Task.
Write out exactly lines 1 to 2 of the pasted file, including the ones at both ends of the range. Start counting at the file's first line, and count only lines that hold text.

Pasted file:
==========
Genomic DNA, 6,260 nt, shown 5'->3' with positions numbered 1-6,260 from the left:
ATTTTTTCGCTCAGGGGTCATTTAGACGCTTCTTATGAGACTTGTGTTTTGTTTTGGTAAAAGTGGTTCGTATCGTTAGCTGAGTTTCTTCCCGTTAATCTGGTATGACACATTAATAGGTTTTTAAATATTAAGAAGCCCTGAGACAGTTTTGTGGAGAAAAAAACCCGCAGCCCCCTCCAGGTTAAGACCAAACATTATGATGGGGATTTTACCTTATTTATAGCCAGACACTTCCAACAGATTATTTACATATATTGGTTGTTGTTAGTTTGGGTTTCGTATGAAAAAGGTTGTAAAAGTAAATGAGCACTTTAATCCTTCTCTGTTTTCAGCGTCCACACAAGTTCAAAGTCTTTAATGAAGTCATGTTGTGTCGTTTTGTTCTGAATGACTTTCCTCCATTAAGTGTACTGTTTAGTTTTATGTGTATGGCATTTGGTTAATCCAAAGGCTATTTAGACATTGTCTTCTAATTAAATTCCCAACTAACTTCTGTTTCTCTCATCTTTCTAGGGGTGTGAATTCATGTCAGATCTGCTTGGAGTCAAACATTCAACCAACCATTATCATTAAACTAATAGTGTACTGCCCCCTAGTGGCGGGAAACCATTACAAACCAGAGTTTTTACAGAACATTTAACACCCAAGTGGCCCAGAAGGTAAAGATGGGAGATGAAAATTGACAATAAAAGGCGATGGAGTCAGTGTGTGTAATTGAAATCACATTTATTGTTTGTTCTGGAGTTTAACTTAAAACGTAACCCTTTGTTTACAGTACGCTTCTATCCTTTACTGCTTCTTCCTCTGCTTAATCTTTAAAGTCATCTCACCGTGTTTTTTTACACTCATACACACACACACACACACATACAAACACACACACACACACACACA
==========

Genomic DNA, 6,260 nt, shown 5'->3' with positions numbered 1-6,260 from the left:
ATTTTTTCGCTCAGGGGTCATTTAGACGCTTCTTATGAGACTTGTGTTTTGTTTTGGTAAAAGTGGTTCGTATCGTTAGCTGAGTTTCTTCCCGTTAATCTGGTATGACACATTAATAGGTTTTTAAATATTAAGAAGCCCTGAGACAGTTTTGTGGAGAAAAAAACCCGCAGCCCCCTCCAGGTTAAGACCAAACATTATGATGGGGATTTTACCTTATTTATAGCCAGACACTTCCAACAGATTATTTACATATATTGGTTGTTGTTAGTTTGGGTTTCGTATGAAAAAGGTTGTAAAAGTAAATGAGCACTTTAATCCTTCTCTGTTTTCAGCGTCCACACAAGTTCAAAGTCTTTAATGAAGTCATGTTGTGTCGTTTTGTTCTGAATGACTTTCCTCCATTAAGTGTACTGTTTAGTTTTATGTGTATGGCATTTGGTTAATCCAAAGGCTATTTAGACATTGTCTTCTAATTAAATTCCCAACTAACTTCTGTTTCTCTCATCTTTCTAGGGGTGTGAATTCATGTCAGATCTGCTTGGAGTCAAACATTCAACCAACCATTATCATTAAACTAATAGTGTACTGCCCCCTAGTGGCGGGAAACCATTACAAACCAGAGTTTTTACAGAACATTTAACACCCAAGTGGCCCAGAAGGTAAAGATGGGAGATGAAAATTGACAATAAAAGGCGATGGAGTCAGTGTGTGTAATTGAAATCACATTTATTGTTTGTTCTGGAGTTTAACTTAAAACGTAACCCTTTGTTTACAGTACGCTTCTATCCTTTACTGCTTCTTCCTCTGCTTAATCTTTAAAGTCATCTCACCGTGTTTTTTTACACTCATACACACACACACACACACATACAAACACACACACACACACACACA